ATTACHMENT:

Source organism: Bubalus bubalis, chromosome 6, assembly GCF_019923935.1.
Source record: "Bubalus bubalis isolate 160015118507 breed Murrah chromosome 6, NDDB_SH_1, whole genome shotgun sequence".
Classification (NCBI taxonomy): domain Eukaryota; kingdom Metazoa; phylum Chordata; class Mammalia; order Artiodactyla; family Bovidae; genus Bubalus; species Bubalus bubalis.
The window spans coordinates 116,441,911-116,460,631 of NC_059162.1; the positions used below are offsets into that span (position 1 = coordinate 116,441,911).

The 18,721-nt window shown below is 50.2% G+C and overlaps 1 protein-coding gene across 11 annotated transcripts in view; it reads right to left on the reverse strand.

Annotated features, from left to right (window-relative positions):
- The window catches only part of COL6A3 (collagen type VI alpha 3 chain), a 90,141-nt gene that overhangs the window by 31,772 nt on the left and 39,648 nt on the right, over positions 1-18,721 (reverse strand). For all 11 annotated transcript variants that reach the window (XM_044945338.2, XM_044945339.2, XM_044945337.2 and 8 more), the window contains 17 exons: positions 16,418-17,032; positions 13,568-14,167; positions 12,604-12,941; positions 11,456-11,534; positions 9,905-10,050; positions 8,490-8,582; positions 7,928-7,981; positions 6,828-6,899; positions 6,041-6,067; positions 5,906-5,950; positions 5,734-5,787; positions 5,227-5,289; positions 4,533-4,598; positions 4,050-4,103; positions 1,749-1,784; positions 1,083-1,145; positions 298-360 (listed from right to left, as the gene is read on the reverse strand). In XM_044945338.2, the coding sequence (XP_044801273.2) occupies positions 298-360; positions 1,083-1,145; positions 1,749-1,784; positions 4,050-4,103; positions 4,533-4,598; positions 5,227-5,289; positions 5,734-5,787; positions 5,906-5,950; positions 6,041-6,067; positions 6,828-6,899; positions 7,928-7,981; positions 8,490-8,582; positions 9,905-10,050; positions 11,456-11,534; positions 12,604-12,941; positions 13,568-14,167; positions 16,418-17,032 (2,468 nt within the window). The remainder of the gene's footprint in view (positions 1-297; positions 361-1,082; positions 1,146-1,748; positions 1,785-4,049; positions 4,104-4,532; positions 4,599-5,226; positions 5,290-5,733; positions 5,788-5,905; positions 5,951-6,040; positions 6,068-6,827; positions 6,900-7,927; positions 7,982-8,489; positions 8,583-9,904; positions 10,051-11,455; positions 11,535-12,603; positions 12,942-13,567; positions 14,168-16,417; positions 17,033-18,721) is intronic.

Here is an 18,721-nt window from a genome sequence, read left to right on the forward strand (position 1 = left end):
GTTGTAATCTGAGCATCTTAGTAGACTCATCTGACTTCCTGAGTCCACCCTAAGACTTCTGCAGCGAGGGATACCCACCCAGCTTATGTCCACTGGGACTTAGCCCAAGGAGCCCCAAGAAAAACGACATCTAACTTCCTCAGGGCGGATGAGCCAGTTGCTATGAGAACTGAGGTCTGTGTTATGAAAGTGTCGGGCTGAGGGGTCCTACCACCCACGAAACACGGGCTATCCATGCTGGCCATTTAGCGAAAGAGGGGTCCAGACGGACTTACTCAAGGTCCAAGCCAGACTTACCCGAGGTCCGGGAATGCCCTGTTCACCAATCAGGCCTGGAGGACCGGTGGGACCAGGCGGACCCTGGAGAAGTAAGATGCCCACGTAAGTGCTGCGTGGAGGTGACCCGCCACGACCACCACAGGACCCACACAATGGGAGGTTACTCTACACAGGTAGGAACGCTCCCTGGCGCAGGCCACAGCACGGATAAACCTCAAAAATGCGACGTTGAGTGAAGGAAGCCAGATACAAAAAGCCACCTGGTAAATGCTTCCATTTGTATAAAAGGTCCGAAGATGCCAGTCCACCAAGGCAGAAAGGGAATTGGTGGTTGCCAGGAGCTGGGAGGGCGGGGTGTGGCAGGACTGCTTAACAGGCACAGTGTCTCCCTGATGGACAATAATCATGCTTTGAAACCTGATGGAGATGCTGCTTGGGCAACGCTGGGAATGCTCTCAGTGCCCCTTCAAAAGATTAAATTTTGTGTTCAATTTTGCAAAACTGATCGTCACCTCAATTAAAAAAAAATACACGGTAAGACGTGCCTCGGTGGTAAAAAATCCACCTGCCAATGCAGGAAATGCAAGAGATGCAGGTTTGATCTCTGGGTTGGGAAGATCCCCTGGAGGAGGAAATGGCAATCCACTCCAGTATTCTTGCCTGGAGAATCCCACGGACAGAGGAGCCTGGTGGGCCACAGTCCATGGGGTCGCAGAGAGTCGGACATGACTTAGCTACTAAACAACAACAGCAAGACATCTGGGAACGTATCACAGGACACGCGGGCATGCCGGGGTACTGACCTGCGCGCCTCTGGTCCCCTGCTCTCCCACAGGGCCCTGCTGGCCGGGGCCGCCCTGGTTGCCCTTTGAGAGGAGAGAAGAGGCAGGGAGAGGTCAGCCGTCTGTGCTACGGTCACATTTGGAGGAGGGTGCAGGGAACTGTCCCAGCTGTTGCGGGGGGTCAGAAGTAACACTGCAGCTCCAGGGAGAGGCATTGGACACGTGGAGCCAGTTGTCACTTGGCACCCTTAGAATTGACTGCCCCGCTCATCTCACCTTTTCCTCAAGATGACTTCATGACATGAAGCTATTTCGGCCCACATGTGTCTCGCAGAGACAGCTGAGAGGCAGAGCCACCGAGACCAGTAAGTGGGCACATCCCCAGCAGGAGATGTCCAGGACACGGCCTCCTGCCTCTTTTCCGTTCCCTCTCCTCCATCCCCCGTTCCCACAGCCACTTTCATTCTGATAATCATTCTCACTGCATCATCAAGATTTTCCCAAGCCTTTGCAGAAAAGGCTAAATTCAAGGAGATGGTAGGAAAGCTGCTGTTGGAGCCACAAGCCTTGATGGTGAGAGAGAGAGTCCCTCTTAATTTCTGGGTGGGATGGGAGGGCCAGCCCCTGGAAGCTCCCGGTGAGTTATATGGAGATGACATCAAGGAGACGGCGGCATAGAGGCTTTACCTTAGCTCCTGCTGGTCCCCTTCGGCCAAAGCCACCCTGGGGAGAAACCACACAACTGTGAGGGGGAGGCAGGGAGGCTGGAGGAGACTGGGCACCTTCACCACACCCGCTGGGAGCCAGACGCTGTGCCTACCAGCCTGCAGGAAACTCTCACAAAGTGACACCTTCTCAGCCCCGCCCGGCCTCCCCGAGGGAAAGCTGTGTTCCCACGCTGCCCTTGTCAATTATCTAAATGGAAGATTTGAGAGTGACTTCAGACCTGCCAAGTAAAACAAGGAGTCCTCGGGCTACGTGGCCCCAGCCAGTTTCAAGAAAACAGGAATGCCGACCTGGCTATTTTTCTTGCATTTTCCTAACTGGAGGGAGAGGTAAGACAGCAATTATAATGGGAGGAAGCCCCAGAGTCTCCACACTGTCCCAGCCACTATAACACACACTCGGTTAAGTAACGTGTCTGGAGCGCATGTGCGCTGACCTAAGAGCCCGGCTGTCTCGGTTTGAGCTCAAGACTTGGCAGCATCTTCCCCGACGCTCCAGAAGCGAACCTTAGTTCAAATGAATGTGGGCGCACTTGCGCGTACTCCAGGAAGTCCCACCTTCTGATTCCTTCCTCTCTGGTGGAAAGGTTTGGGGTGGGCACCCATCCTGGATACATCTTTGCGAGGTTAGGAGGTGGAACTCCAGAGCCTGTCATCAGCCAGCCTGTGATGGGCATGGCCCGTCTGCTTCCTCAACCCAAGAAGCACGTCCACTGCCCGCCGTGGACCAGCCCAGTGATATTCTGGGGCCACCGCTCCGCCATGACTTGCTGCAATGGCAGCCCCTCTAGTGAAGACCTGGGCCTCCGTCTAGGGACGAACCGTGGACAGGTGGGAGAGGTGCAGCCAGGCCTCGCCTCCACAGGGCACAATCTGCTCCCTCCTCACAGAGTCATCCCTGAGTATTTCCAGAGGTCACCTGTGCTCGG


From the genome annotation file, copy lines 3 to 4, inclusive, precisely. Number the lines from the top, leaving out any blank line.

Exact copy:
Classification (NCBI taxonomy): domain Eukaryota; kingdom Metazoa; phylum Chordata; class Mammalia; order Artiodactyla; family Bovidae; genus Bubalus; species Bubalus bubalis.
The window spans coordinates 116,441,911-116,460,631 of NC_059162.1; the positions used below are offsets into that span (position 1 = coordinate 116,441,911).